Perez, 28, has won 19 bouts in a row with 12 KOs, which includes winning the Prizefighter international heavyweight tournament. While Perez isn’t nearly as exciting to watch as Abdusalamov he possesses excellent boxing ability and decent hand speed. Abdusalamov is the puncher in the fight, but Perez can bang a bit — if Perez can catch Abdusalamov cleanly with a counter punch, I think he can hurt him.
According to Perez’s manager, Irish businessman Patrick Thomas, the people guiding the top heavyweights have turned down fights against Perez. Part of the reason for this, he believes, is that U.S. heavyweights brought over to Ireland to spar with Perez (including Kevin Johnson, Fres Oquendo and Johnathon Banks) have spread the word back home about Perez’s talent.
Perez hasn’t lost a round as a professional boxer. Although he won his last three bouts on points I had the impression that he wasn’t particularly motivated and was content to cruise through the contests. Saturday’s fight is the one that can launch Perez’s career to the big-time level and, knowing he is the ring with a very dangerous opponent, I am expecting Perez to be sharper and more focused than he’s ever been — if he isn’t, he will be in trouble, because Abdusalamov will be going right at him and looking to hurt him.
I’m going with Perez to win this pick ’em fight. I think we’ve seen the best of Abdusalamov, but I have a sense that Perez can possibly reach another level. Obviously, a puncher such as Abdusalamov can end a fight quickly, and Perez doesn’t have much margin for error, but I think that Perez can weather the early onslaught and come back to slow his man down with counter punches, either winning on points or by a TKO around the eighth round.
BETTING TIP: I really wanted to wait until after the weigh-in before sending out this preview, but, after opening at +150 in the initial Paddy Power “feeler” line, Perez has been attracting most of the money and is currently sitting at around -110 at most of the books that have offered odds on this fight, so I didn’t want to wait any longer. I’ll endorse Perez as a “to win one unit” play at current odds. I might think twice if the odds move much higher, but I’m sure that there are Abdusalamov backers waiting in the wings for a better price on the Russian bomber, so if the odds on Perez do move north I’m expecting them to be bet down again as Abdusalamov money starts to show. If either man enters the ring higher than say, a -140 favourite, I will be surprised because this fight can go either way and I think the players are well aware of this.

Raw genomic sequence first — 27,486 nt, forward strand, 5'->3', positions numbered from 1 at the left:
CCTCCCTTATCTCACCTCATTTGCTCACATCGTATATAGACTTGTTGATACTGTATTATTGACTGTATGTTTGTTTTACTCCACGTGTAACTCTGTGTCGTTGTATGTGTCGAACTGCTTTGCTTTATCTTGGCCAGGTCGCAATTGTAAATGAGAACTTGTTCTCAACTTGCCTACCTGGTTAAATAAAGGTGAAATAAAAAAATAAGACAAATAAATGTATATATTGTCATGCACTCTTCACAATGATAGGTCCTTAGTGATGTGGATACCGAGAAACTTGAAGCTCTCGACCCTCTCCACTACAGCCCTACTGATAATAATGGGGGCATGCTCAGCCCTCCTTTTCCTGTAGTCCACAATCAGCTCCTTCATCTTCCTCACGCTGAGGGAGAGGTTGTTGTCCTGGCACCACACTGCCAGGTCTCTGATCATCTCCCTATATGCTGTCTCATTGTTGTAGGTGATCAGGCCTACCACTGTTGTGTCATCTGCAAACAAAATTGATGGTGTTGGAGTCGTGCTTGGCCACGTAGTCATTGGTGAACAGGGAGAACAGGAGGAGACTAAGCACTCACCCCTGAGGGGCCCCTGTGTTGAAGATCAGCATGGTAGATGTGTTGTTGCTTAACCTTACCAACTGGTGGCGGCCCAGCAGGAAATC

After the frustration of an IBF title challenge against Devon Alexander being postponed three times due to injuries suffered by both fighters, undefeated welterweight Kell Brook is back in the ring on Saturday, topping the bill in a 12-rounder against Ukraine’s Vyacheslav Senchenko in Brook’s hometown of Sheffield in central England. Sky Sports will televise the fight in the UK and the bout can be seen on AWE TV (formerly WealthTV) in the U.S.
Promoter Eddie Hearn pointed out at this week’s press conference that Brook could have taken an easy, ticking-over fight while he awaits a crack at the winner of Alexander’s title defence against the unbeaten Shawn Porter. However, Brook wanted to fight a world-class opponent, and Senchenko, a former WBA champion who wrecked Ricky Hatton’s comeback dream, is a perfect choice, a boxer with an excellent record (34-1; 23 KOs) who is well known to British boxing fans after his ninth-round knockout over Hatton in Manchester last November.